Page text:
But, all we have here is a baseline. Now, it’s time to probe further by ‘playing around’ with the KPIs using a logical basis. This is unique in each circumstance, so I try to calibrate them realistically and with merit. Otherwise, the process falls apart.

For example, if I’m able to offer my product in a market that is untapped by competitors, I could make the assumption CAC will be lower at varying degrees and explore how that changes the financials.

If my product delivers more value to the customer than the competition, I could make the assumption PCV (6M) will be higher in varying degrees and explore how that changes the financials. This is where a unique value proposition can really shine through.

The reverse is also true — catering for the ‘unknown’ and factors that are ‘overlooked’ or ‘underestimated’.

What happens if CAC is doubled — $20?

What happens if the Conversion Rate is halved — 5%?

What happens if PCV (6M) is 50% less — $100?

Doing this helps me build ‘quick narratives’ around the business model. Not just by changing numbers randomly, but by deliberately adjusting them depending upon what I believe to be the strengths and weaknesses of the business in that unique context.

It’s possible to ‘get a feel’ for what KPIs are most likely to deviate based upon the research, and to roughly what degree. This can be used to map out a minimum and maximum threshold for each KPI.

You can also use a sensitivity analysis chart to consume this data better visually, where Conversion Rate is on the x-axis and PCV is on the y-axis:

In the above example, the KPI range where a business can hit and ‘win’ (green) is larger than the red area (where it ‘loses’).

Once I’ve played around with the basic unit economics, I can now tie this back to a crude P&L sheet to see how the overall picture looks.

First, I map out ‘known’ costs — those that are fairly predictable.

Examples are staff, software licenses, hosting, etc. It’s relatively easy to quantify what inputs are needed to get a product ‘off the ground’ in the beginning.

But, what if I wanted to grow faster? 🚀

Going from $250 revenue in Month 1 to $2,500 in Month 12 is a 10X increase, but it’s not an overall large amount and creates other problems.

So, let’s assume I want to spend a fixed amount of $25,000 per month on paid advertising and reinvest all revenue accrued from customers back into advertising — so it compounds.

I update my sheet accordingly:

And, this feeds through to the P&L on sheet 2 (in the link):

This gives a feel for if both the unit economics and underlying operating expenditure requirements support the argument for building a profitable business.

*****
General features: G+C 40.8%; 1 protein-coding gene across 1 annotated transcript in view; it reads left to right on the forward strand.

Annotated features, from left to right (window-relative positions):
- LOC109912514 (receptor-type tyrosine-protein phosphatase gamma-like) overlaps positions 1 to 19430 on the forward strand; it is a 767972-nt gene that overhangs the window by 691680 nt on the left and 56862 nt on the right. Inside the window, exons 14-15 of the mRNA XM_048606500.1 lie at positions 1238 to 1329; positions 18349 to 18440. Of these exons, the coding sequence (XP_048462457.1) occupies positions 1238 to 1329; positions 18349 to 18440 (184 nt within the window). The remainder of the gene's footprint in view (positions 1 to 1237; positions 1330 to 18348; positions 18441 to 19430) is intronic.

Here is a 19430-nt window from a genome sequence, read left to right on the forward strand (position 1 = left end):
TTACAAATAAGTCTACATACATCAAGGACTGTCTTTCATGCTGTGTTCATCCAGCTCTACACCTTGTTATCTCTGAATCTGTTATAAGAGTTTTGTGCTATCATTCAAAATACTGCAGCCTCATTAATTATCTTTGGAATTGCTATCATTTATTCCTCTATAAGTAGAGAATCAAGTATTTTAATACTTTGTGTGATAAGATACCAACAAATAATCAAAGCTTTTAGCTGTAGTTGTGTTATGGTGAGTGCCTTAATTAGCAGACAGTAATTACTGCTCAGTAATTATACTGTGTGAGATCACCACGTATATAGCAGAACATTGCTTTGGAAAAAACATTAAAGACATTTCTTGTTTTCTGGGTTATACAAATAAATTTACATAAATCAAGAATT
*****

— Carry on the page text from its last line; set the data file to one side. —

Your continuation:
Again, ‘playing around’ with the KPIs on the first sheet gives more visibility here. It also provides an indication on whether or not external capital will need to be raised, and, a range of how much.

In the exact example above, the business is on the path to profitability but there is a minimum fundraising requirement of $500,000 for Year 1.

Usually, I’ll test KPI tolerances across a five year period to ‘get a feel’ for how they hold up as the business scales — roughly factoring in the effects of growth like economies of scale and the laws of diminishing user acquisition ROI.

If the results look promising the next step I’d usually do is further refine the KPI data by testing a mock-up, MVP, or ‘mechanical turk’ type experience with real potential customers to get real indicative figures.

I can then plug the results back into my model to see how it shapes up.

⚠️ Disclaimer: There are a lot of assumptions being made with this approach and it is far from conclusive.

For example, it doesn't address navigating to product-market fit, total addressable market, customer behaviour, retention, other growth or go-to-market strategies, etc.

It also doesn’t work with product ideas that have to clear route to monetization. Lots of stuff.

Plus, the inputs will need to change considerably depending upon the business model idea in question. For example, selling physical products adds costs on a per-unit basis.

This is not reflected above at all. So, it needs to be adjusted accordingly.

But, I find this quick ‘sanity check’ helpful to filter out ideas at the very earliest stages that are totally unviable or have a narrow pathway to success.

Until next time!

Martin 👋